With all the sets on the move, an intensive day of railcar operations followed with only a few minor air issues with the 104 (losing a few minutes), and an electrical niggle with the 110 (which saw it lose a round trip). However given the amount of units fresh out of overhaul, it was a credit to those involved that all services ran, close to advertised time for much of the day.

One highlight during the afternoon was an arranged "Class 40 drag" using the 104 paired with a matching blue 40135. Despite recreating one of the less-fortunate elements of DMU's on BR, failures, it was very popular with visitors with the train full of passengers (looks like they best crack on with the 104 centre car at Bury then!). The only unfortunate element of the drag was that it coincided with the association's AGM, so we had to watch the Class 40 whistle past as we attended to formal matters!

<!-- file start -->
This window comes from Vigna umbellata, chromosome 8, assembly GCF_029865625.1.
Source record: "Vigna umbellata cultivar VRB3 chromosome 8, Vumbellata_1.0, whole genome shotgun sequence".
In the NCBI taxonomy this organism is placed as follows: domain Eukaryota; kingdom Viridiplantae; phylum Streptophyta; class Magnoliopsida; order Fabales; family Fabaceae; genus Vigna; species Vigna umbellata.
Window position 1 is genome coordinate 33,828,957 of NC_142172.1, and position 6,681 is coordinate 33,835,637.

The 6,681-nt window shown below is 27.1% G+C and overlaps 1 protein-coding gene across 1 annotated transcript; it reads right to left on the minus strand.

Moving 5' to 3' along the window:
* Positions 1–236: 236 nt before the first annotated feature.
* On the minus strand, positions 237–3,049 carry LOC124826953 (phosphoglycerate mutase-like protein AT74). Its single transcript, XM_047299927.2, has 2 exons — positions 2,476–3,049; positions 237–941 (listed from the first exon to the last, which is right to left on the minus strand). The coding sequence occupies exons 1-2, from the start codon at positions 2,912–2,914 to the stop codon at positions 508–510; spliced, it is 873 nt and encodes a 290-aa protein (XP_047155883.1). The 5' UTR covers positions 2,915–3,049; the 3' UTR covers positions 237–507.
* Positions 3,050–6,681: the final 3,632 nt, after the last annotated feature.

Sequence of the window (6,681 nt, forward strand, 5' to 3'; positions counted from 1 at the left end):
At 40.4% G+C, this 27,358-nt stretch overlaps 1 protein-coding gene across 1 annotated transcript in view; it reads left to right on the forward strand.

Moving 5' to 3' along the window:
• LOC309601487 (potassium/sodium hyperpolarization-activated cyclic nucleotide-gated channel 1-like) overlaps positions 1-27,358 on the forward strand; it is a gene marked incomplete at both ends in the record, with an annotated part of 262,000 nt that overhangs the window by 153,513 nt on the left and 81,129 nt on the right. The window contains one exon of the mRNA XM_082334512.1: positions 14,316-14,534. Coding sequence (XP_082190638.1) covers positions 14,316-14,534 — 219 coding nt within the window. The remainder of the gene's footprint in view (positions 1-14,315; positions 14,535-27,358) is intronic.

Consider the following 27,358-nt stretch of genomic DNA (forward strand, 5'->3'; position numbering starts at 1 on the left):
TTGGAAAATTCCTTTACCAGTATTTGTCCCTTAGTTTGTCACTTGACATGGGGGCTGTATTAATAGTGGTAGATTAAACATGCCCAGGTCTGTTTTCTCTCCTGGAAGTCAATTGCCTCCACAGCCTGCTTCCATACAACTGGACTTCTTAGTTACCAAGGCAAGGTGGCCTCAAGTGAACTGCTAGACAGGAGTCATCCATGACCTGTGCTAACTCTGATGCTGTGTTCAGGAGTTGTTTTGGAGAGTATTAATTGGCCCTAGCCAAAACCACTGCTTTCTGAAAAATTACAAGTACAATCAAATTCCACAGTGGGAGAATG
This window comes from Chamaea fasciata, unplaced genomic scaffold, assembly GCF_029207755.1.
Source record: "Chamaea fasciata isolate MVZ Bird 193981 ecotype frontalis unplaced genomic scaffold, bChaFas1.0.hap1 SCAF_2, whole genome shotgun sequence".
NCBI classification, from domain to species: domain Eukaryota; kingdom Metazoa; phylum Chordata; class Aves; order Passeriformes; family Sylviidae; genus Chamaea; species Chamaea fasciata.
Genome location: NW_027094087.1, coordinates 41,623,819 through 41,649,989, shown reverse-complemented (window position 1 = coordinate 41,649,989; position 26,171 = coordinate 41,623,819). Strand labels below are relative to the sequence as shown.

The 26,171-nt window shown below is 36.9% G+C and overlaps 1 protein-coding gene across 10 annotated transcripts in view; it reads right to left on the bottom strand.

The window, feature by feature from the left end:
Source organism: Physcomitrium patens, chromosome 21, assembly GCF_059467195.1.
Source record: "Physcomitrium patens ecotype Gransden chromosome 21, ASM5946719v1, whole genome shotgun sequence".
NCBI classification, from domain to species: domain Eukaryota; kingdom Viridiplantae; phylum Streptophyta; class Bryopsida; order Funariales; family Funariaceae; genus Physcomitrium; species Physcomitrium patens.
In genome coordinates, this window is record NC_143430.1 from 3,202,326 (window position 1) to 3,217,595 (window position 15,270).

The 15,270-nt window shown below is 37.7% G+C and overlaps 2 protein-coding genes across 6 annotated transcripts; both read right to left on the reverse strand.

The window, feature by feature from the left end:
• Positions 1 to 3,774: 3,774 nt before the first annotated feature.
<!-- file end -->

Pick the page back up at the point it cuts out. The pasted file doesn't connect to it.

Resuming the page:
Formal Meeting

As mentioned above, Bury was the venue for the association's AGM during the Saturday afternoon, which started at 15:30 following some technical issues with the computer, which were solved by borrowing the ELR General Manager's keyboard and mouse! A total of 41 members were present, which was pleasing as the figure had dropped at the previous convention by around 25% so it was nice to see attendance back to what we consider normal levels.

Apologies included Kevin Dowd (outside driving the 104!), Ritchie Marcus (Battlefield Line) and Andrew Goodman. This was followed by Paul Moxon's "Chairman's Welcome" which reported on a fairly normal year.